“Derek, um, I want to share something about, um, the way you, um, speak during our calls. Um, you have a tendency to, um, say ‘um’ often. In fact, way too often.”
No one had ever bothered to share this issue with Derek. I was nervous at first, but he took it well. His involvement in our organization and business meetings was too important for his communications problem to be treated as flippantly as it had been.
Derek asked, “What should I do about it?” I inquired if he had ever considered Toastmasters. He hadn’t. I suggested that he seriously consider joining them and added that the company would probably pay for it.
He thanked me with deep sincerity and an also-noticeable degree of embarrassment. I told him that he’d do just fine!
Derek enrolled in Toastmasters shortly after the conversation. I told our boss what I had spoken to Derek about to ensure that the idea would gain traction.
And In the End
I shared the conversation with several of the scorekeepers over the next few weeks so that the background games would stop. Improving the habit of using filler words takes time.
At first, Derek’s pauses were more awkward than natural as he focused intently on reducing the “ums” that had infiltrated prior conversations. Sometimes improvement comes after a step or two back. By the time six months had elapsed, he was well on the way to being completely de-ummed.
At one point later that year we were together and discussed what he had been doing. Joining Toastmasters was a seminal moment for him. It had dramatically improved his speaking pattern in several ways and he was grateful that someone had been brave enough to make him aware of this habit. The conference call tracking games were now ancient history.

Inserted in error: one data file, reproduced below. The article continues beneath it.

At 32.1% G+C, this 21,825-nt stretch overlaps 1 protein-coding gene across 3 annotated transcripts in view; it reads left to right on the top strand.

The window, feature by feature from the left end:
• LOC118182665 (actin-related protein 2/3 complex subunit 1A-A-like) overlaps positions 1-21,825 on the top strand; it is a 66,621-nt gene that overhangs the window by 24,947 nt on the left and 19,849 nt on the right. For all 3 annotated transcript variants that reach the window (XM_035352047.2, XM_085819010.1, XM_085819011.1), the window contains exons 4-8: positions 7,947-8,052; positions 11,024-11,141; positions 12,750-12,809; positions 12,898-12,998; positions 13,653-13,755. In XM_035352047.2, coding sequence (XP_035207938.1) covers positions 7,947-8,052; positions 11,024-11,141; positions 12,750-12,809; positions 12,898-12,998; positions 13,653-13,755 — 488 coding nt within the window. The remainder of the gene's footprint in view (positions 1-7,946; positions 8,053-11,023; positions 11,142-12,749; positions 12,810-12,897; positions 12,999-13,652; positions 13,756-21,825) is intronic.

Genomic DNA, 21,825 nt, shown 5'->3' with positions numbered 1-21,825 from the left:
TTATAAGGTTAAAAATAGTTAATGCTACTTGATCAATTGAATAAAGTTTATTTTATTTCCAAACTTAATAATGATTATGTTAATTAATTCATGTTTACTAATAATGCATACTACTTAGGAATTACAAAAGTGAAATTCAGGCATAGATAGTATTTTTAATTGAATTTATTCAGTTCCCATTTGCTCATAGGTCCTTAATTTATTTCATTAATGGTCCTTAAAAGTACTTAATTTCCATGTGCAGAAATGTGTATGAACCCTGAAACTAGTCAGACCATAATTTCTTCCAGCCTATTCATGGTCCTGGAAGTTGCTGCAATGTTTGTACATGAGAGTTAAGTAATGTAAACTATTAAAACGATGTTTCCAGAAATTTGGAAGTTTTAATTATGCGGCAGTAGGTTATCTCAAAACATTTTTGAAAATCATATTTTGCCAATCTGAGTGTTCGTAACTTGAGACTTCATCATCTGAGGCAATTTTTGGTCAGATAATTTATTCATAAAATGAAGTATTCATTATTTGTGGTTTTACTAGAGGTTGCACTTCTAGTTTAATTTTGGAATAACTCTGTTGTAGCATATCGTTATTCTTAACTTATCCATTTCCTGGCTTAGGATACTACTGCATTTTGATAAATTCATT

Making It Work … For You
What made this coaching experience successful? First, it started with a clear example of an issue to be resolved. Second, it was addressed during a private conversation because coaching is best done one-on-one as it keeps the recipient from becoming defensive or embarrassed. Third, the approach was rooted in trust, authentic concern and support. Derek had no reason to question my motives for speaking with him despite the levity of the approach I had elected to use.
As a professional, colleague, or leader, one has to remain conscious of what transpires in a given setting. Coaching moments rarely advertise themselves with bright, flashing neon lights. Most of the time, they are more subtle such as in the story above where they may present themselves in a more embarrassing or awkward manner.
True coaches and mentors do not shy away from these opportunities. Rather, they address the situation as a coach or advisor should, directly and candidly with the coachee. More often than not these opportunities develop into a successful endeavor.
It is very important to remain aware of the environment in which you and your colleagues are in. The subtle undertones of office humor may actually be a sign of the need for coaching intervention. The next time you encounter a situation that may require coaching, identify the issue, devise a plan, and, as a team, come up with a solution.
Additional articles about coaching and leadership from Michael …
- Unleashing Introverts – Bringing Out the “I” in Team!
- Unleashing Introverts – Penetrating that Outer Protective Shell
- Desirable Employees – Who to Hire, Who to Keep, and Who to Ditch!
- Why you must give 100% all of the time … and, it’s not for them!
- How Centerfield Made Me the Leader I Am Today!
- Are You Afraid of the Danger Zone?
- Your Next Career Step – Anticipate or Fear “The Fork in the Road”?